Tree of Hope collection day this weekend

Toy collection for the Tree of Hope in Minnesota is slated for this Saturday, Dec. 1. Tree of Hope was started 23 years ago by Ray and Celeste Shefland, who noticed that there were many children who spent time in the hospital over the holidays. The pilots asked their aviation friends to help bring some joy to these children by bringing toys as they gathered to enjoy a potluck dinner.

Last year about 2,000 toys were collected and distributed to more than 30 hospitals across the state of Minnesota.

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New book, “Topgun Days,” released

Now available is “Topgun Days,” by Dave “Bio” Baranek, a Naval Aviator who was an instructor at Topgun, the Navy’s elite Fighter Weapons School who assisted in the making of the Tom Cruise movie, “Top Gun.”

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The “Miss Muffet” Stearman

Stripes and spiders — not a combination most people would think of when designing a paint scheme for a vintage airplane, but that’s exactly what Merrill and MaDonna McMahan of Wausau, Wis., decided to do when they painted their 1941 Stearman.

The red, white and blue airplane sports small black spiders and the name “Miss Muffet” emblazoned on the side.

“Miss Muffet was what Dad called me when I was a little kid and I was in trouble,” MaDonna said. [Read more...]

Video captures plane hitting car

Student pilot William Davis was on final approach to land at Northwest Regional Airport in Roanoke, Texas, on Saturday, when his Skyhawk collided with an SUV that was crossing the airport. According to a report at AVweb, Davis’s wife, Kandy, was filming his descent and caught the collision on video. The collision knocked off part of the Skyhawk’s landing gear, but Davis was able to land and wasn’t hurt. The two people in the car, a couple on their way to the airport diner, were treated for minor injuries. So why didn’t the car stop for the plane? Read more here.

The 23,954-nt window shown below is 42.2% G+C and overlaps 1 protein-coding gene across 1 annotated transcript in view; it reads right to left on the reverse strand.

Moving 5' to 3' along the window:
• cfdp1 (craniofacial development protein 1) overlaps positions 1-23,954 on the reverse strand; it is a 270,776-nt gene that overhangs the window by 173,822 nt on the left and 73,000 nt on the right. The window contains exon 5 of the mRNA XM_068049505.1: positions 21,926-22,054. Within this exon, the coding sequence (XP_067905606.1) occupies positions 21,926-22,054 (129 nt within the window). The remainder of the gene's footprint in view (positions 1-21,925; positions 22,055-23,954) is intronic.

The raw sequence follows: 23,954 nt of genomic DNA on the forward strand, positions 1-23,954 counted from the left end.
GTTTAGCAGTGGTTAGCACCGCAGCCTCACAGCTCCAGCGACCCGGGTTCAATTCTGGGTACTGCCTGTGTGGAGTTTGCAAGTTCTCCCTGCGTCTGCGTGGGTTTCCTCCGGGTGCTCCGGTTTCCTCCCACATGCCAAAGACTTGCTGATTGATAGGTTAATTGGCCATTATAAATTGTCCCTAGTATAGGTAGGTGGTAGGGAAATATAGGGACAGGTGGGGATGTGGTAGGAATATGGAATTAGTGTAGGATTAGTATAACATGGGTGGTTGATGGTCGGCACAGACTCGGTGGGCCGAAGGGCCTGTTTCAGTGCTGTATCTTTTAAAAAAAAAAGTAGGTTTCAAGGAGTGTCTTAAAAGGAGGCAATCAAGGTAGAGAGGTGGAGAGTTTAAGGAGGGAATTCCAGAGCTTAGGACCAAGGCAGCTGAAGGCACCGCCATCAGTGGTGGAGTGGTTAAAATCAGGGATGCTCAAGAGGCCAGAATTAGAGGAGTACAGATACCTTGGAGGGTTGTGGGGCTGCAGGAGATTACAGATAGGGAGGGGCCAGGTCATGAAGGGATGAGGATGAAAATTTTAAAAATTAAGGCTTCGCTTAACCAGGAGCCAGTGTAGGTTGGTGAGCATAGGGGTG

Israel’s CAA endorses mogas

Evidence of the continued worldwide expansion in the use of lead-free, ethanol-free mogas in general aviation comes from this report from Israel. Haim Zaklad, a private pilot there, recently requested details on our study of the FAA’s aircraft registry showing that over 80% of all piston engine aircraft could operate today on lead-free, ethanol-free mogas. He described the recent successful action by pilots in his country to gain approval of the Petersen mogas STCs from Israel’s Civil Aviation Authority:

Haim in his club’s glider towplane

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General aviation around the world theme of latest FAA Safety Briefing

Now online is the latest issue of the FAA Safety Briefing with the theme of “Small Airplane, Big World.” The issue explores the significance of general aviation on a global scale and focuses on tools and resources that can help you operate safely beyond our borders. Feature articles include: A review of overseas flying requirements, how to master the language of aviation, and an inside look at how the International Civil Aviation Organization (ICAO) can impact your flying.

Arizona Aircraft Expo this weekend

Arizona’s aircraft dealers are working together to create the 4th Annual Arizona Aircraft Expo, where the latest models of general aviation aircraft will be on display at one venue Nov. 9-10 at Landmark Aviation at Scottsdale Airport (SDL), including models from Cessna, Cirrus, Beechcraft, Eclipse, Embraer, Piper, Pilatus, Lancair, Quest, CubCrafters, Husky and more.

This free event also incorporates the ownership services [Read more...]

Embry-Riddle to test precision landing approaches for GA airports

A team of researchers at Embry-Riddle Aeronautical University has received funding for a project to assess the performance of pilots when they land small airplanes at general aviation airports using an approach normally employed at airports with longer runways. The results could help shed light on the feasibility of letting GA aircraft use GPS-aided approaches at GA airports.

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Don’t reinvent the wheel

In the great pantheon of mottos there may be none more pertinent than this: Don’t reinvent the wheel. It’s short. It’s pithy. It’s easy to remember. Maybe best of all, it’s true. So with that in mind, I will make this suggestion: If you are a fan of general aviation, if you believe human beings benefit from the pursuit of big dreams, and if you wish you could do something to change the world — you can.

In fact, it’s fairly easy to do all of those things. At least, it’s easy to be part of a bigger machine that is doing those things. [Read more...]

Learning to fly in a Cub

As a student pilot flying a Piper J-3 Cub, on any beautiful Sunday afternoon it was not unusual to be 8th to 10th on downwind at Zahn’s Airport at Amityville on New York’s Long Island.

The year was 1954. Finally, I was able to take flying lessons, having been transferred from my position on a newspaper in San Francisco to New York City, working for publications owned by the Hearst Corporation.

This was at the height of the general aviation flying boom following World War II. [Read more...]